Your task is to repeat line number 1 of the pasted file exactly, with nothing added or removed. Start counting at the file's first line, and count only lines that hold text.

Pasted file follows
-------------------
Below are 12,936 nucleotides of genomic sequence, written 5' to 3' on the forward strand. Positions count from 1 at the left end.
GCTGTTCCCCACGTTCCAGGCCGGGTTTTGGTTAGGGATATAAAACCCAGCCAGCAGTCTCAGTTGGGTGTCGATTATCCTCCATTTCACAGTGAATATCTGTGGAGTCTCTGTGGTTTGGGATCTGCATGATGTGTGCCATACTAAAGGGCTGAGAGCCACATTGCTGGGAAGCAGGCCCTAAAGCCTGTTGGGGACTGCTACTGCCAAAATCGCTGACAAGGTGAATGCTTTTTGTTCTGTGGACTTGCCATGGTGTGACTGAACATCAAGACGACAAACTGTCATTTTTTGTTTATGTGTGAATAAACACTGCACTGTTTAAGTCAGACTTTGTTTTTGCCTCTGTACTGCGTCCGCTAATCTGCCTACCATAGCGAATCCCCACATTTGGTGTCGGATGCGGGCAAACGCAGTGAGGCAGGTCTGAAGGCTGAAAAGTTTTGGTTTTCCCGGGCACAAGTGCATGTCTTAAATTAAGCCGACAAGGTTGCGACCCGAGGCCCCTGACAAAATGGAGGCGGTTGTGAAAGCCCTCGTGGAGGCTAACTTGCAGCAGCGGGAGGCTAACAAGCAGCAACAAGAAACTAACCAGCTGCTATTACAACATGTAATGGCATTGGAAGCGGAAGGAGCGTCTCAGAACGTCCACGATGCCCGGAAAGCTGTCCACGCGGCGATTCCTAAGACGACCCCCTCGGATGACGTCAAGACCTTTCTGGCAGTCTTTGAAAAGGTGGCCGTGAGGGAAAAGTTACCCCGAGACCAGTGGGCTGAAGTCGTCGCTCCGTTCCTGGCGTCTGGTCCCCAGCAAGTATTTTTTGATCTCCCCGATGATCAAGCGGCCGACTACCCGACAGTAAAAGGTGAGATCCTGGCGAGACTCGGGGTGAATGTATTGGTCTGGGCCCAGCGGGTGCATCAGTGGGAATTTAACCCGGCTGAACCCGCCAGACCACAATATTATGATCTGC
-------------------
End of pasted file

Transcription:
Below are 12,936 nucleotides of genomic sequence, written 5' to 3' on the forward strand. Positions count from 1 at the left end.